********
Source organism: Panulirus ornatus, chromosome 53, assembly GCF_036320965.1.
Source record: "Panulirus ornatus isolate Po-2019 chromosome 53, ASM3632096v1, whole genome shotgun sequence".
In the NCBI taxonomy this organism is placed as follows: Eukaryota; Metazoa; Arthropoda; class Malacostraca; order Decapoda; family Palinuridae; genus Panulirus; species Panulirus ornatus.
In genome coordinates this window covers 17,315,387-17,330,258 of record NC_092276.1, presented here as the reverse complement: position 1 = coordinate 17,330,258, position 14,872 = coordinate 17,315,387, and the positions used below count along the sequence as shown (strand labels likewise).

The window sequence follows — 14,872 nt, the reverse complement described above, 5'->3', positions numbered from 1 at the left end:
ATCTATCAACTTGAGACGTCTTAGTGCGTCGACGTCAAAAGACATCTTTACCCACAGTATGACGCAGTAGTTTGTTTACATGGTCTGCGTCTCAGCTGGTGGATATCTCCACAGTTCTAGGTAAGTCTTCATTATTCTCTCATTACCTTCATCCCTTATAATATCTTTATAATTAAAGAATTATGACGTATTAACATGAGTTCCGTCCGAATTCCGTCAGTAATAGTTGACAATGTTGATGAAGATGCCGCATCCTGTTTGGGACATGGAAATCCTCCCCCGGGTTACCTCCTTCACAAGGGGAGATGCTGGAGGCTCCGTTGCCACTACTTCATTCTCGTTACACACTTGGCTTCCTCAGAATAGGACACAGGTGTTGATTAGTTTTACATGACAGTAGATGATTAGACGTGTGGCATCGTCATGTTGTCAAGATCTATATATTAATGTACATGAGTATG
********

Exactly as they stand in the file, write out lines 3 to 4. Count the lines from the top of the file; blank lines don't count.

In the NCBI taxonomy this organism is placed as follows: Eukaryota; Metazoa; Arthropoda; class Malacostraca; order Decapoda; family Palinuridae; genus Panulirus; species Panulirus ornatus.
In genome coordinates this window covers 17,315,387-17,330,258 of record NC_092276.1, presented here as the reverse complement: position 1 = coordinate 17,330,258, position 14,872 = coordinate 17,315,387, and the positions used below count along the sequence as shown (strand labels likewise).